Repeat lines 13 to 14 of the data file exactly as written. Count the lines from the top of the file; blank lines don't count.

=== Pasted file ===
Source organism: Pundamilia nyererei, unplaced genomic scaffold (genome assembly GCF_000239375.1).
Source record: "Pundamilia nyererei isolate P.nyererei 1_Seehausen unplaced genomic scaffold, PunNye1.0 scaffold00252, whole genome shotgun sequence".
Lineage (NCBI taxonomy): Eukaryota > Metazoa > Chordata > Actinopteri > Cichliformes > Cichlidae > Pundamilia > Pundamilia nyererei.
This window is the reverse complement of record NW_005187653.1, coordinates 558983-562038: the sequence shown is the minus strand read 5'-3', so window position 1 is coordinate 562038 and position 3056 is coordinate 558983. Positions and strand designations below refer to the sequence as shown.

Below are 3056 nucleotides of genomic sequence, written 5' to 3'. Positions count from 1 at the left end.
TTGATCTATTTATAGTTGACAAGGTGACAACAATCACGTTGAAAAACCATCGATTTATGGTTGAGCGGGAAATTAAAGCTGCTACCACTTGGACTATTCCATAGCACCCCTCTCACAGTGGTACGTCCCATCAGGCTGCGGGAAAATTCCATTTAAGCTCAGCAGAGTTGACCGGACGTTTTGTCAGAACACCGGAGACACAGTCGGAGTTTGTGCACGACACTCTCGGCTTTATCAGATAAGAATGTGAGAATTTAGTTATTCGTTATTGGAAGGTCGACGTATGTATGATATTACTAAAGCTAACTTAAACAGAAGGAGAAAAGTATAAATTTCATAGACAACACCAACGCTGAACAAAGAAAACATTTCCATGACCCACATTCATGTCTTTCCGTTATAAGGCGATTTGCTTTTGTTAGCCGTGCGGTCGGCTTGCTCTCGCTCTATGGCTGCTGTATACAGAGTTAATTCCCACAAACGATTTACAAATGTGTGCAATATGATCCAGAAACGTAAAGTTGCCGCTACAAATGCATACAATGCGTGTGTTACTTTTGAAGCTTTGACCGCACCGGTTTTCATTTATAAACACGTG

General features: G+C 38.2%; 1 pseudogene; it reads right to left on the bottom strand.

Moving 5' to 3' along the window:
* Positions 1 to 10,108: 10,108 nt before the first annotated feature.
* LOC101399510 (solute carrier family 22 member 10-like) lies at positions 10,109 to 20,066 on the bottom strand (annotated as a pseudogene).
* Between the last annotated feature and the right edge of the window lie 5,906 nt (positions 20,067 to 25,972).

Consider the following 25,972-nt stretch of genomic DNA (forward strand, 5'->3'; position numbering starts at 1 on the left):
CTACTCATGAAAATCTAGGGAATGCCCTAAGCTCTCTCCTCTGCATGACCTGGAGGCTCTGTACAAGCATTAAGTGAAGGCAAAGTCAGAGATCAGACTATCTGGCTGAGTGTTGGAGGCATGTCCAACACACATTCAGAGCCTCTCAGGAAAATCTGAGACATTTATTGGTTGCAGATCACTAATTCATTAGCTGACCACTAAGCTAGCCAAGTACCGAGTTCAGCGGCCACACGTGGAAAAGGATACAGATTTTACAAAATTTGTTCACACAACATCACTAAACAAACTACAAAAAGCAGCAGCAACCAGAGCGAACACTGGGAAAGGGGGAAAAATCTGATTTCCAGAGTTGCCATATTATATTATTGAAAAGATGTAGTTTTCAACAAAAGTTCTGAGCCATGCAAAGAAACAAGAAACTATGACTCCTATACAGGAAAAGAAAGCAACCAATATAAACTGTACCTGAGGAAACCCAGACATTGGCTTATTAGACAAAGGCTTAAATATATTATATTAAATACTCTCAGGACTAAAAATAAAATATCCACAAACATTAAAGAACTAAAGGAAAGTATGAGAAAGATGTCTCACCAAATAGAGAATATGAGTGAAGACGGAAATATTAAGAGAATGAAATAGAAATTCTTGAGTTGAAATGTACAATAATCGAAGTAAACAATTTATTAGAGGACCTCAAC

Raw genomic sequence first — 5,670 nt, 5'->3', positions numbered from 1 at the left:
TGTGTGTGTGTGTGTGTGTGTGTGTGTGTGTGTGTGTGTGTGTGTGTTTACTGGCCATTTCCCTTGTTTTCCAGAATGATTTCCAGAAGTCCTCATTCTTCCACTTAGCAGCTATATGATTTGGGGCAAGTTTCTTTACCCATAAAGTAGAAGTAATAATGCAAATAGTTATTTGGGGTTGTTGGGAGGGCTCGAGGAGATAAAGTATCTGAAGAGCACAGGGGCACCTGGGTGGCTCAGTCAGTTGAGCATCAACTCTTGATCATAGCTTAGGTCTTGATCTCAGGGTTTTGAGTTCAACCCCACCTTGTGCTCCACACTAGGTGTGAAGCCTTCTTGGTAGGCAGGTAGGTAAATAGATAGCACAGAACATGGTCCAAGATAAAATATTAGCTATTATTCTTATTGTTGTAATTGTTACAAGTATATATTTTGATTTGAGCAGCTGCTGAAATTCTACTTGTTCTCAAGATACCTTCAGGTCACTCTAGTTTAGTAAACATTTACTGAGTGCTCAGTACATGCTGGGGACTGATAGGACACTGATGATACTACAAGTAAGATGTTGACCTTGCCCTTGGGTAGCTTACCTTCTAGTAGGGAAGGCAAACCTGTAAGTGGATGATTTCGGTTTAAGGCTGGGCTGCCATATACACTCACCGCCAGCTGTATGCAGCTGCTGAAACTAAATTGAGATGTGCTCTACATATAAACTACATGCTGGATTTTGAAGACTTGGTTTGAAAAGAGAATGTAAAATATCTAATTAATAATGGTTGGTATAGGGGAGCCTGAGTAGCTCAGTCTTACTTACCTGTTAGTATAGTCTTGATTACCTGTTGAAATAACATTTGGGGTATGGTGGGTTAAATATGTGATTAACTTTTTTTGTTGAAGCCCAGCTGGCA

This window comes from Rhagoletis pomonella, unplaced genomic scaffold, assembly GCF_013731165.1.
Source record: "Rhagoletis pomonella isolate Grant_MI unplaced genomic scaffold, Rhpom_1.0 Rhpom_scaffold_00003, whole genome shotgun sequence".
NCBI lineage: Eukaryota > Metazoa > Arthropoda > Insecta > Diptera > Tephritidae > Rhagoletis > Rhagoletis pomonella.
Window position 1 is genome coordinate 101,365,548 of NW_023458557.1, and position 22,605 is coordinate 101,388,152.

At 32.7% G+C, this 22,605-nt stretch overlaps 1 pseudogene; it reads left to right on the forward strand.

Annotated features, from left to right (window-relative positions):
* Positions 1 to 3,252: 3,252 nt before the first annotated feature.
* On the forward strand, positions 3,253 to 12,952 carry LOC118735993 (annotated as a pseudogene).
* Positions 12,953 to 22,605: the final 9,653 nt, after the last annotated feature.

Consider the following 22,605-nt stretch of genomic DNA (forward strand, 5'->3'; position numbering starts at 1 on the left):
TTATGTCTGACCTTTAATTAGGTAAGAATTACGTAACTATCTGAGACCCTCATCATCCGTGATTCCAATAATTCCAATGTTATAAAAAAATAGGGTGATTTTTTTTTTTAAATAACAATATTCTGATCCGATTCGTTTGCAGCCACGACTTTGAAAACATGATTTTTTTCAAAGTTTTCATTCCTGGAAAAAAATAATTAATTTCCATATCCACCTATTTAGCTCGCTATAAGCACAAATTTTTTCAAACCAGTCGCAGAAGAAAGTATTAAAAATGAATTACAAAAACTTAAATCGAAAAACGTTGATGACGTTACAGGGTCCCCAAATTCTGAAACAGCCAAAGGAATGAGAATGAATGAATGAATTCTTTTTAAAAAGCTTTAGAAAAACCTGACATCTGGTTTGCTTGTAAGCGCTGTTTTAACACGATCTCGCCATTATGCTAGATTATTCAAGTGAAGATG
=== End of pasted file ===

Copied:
CTACTCATGAAAATCTAGGGAATGCCCTAAGCTCTCTCCTCTGCATGACCTGGAGGCTCTGTACAAGCATTAAGTGAAGGCAAAGTCAGAGATCAGACTATCTGGCTGAGTGTTGGAGGCATGTCCAACACACATTCAGAGCCTCTCAGGAAAATCTGAGACATTTATTGGTTGCAGATCACTAATTCATTAGCTGACCACTAAGCTAGCCAAGTACCGAGTTCAGCGGCCACACGTGGAAAAGGATACAGATTTTACAAAATTTGTTCACACAACATCACTAAACAAACTACAAAAAGCAGCAGCAACCAGAGCGAACACTGGGAAAGGGGGAAAAATCTGATTTCCAGAGTTGCCATATTATATTATTGAAAAGATGTAGTTTTCAACAAAAGTTCTGAGCCATGCAAAGAAACAAGAAACTATGACTCCTATACAGGAAAAGAAAGCAACCAATATAAACTGTACCTGAGGAAACCCAGACATTGGCTTATTAGACAAAGGCTTAAATATATTATATTAAATACTCTCAGGACTAAAAATAAAATATCCACAAACATTAAAGAACTAAAGGAAAGTATGAGAAAGATGTCTCACCAAATAGAGAATATGAGTGAAGACGGAAATATTAAGAGAATGAAATAGAAATTCTTGAGTTGAAATGTACAATAATCGAAGTAAACAATTTATTAGAGGACCTCAAC

Raw genomic sequence first — 5,670 nt, 5'->3', positions numbered from 1 at the left: